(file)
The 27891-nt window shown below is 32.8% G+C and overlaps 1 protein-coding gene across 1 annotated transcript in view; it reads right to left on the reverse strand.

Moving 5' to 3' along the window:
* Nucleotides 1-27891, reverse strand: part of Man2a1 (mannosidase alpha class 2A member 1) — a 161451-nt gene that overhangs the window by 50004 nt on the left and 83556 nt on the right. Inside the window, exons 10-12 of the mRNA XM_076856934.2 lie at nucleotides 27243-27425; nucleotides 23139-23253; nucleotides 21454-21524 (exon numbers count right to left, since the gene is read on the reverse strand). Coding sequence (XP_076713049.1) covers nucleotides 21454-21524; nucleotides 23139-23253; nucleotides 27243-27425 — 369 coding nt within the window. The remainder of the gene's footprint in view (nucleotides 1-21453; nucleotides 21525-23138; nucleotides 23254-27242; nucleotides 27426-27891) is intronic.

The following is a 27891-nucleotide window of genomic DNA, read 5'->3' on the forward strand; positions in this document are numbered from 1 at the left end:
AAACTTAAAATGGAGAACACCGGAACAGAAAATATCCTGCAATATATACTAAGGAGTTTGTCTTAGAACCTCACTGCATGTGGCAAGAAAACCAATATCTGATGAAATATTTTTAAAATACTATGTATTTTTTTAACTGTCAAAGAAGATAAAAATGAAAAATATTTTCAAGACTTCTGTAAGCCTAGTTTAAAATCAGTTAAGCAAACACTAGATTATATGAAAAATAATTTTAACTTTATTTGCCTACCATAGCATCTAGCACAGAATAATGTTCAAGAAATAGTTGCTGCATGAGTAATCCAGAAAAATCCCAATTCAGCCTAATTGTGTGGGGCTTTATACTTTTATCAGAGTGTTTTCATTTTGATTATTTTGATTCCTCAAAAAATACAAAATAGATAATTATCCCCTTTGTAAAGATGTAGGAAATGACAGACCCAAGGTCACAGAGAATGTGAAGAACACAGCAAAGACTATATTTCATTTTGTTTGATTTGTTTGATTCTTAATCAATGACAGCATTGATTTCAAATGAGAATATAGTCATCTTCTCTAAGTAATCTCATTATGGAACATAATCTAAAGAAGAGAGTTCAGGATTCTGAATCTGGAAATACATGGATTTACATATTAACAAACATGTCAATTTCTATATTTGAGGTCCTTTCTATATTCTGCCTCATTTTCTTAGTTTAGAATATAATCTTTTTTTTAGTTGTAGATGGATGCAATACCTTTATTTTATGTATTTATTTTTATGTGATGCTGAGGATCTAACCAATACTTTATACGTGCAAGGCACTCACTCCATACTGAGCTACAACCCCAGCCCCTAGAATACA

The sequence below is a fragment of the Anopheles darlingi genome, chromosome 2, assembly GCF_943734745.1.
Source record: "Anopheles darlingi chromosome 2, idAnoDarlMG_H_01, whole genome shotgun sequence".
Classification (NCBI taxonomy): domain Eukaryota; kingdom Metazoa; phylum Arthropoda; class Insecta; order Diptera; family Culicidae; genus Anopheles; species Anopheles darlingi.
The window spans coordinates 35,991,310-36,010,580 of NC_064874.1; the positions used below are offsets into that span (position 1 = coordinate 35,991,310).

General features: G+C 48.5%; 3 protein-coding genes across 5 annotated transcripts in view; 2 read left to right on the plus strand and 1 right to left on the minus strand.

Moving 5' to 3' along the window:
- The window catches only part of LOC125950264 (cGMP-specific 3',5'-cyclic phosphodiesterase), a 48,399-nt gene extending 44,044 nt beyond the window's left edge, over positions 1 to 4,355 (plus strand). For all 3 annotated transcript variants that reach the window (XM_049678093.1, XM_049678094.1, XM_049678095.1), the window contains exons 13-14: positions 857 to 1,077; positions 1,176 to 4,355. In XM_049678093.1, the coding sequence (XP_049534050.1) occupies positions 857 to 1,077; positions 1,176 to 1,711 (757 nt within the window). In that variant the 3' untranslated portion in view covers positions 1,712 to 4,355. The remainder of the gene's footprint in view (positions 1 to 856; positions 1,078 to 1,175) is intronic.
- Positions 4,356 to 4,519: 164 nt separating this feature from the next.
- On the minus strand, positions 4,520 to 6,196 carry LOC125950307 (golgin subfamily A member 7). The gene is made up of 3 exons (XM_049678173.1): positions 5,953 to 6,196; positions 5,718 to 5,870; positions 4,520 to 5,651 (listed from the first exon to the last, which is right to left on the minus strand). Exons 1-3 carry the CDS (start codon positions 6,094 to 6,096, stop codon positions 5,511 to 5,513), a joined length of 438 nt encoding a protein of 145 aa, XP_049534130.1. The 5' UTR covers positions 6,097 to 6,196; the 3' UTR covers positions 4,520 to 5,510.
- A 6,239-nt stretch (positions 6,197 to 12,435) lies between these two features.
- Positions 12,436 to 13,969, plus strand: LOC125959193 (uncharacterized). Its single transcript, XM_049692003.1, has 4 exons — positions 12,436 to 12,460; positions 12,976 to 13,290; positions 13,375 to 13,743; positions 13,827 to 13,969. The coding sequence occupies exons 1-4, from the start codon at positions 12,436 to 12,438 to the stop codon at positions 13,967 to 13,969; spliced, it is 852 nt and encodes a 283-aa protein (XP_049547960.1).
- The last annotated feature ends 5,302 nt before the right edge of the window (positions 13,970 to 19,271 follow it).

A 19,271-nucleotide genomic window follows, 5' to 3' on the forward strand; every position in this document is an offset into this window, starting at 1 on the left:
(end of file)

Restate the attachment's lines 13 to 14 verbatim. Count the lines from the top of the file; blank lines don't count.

- Positions 4,356 to 4,519: 164 nt separating this feature from the next.
- On the minus strand, positions 4,520 to 6,196 carry LOC125950307 (golgin subfamily A member 7). The gene is made up of 3 exons (XM_049678173.1): positions 5,953 to 6,196; positions 5,718 to 5,870; positions 4,520 to 5,651 (listed from the first exon to the last, which is right to left on the minus strand). Exons 1-3 carry the CDS (start codon positions 6,094 to 6,096, stop codon positions 5,511 to 5,513), a joined length of 438 nt encoding a protein of 145 aa, XP_049534130.1. The 5' UTR covers positions 6,097 to 6,196; the 3' UTR covers positions 4,520 to 5,510.